In his last and uncommonly readable little book Camera Lucida, Roland Barthes said something subversive about photography. "In a photograph", he argued, "it is not the photograph that we see". Photographers were horrified, because he seemed to be saying that technique doesn't matter. It does, of course, but any criticism based solely on technique is sure to run into trouble. In the brief period when I talked about photography for the New York Review of Books, I tried to avoid all talk of technicalities. For one thing, I didn't know enough about them. For another, they were plainly at the service of whatever subject the photographer was trying to record. I took a certain amount of flak for favouring that approach but it paid off in the end, because there were no mentions of focal length or depth of field to go out of date when it turned out that the newer the camera, the bigger the brain it had than the human being holding onto it. This last statement does not apply to the photographers featured here, who are all intelligent and sensitive enough to know that the world comes first. The links lead to a sample of images from photographers discovered by my assistant Cécile Menon, who has a keen nose for off-trail image makers. But she had no trouble convincing me. The pictures did that all by themselves.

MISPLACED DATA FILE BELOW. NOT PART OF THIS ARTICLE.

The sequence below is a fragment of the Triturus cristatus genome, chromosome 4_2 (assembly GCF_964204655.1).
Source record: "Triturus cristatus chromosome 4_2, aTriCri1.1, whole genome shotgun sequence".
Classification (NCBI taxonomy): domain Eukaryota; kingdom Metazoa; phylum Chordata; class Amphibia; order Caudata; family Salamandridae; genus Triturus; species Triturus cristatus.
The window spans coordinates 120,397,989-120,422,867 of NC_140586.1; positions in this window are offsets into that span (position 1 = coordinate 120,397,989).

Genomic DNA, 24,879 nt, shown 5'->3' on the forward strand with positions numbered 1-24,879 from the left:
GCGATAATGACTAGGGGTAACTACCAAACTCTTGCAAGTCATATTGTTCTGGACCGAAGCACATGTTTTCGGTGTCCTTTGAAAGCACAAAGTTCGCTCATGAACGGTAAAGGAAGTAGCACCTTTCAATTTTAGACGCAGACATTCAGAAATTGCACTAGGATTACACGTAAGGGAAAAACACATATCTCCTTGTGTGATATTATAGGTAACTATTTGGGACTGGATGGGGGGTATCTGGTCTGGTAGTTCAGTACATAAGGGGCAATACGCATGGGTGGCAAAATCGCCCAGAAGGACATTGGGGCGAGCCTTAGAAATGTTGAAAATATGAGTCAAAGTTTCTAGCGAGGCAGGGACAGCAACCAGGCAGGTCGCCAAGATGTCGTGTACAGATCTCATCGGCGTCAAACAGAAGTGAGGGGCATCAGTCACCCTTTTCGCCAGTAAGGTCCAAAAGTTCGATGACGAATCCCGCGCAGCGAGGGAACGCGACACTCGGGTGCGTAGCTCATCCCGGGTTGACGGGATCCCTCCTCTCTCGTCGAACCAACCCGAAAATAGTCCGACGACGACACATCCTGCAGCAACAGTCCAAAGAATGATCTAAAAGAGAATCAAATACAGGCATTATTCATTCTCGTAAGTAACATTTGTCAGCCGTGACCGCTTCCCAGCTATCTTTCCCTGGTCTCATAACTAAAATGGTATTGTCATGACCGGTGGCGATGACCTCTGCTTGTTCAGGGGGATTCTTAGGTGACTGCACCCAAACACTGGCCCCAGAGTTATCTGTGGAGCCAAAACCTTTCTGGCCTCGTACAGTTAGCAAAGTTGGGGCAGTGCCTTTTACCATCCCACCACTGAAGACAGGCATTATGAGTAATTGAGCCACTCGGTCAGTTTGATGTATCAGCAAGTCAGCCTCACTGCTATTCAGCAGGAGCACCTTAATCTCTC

Photo "Pink Princess" by Laura Noble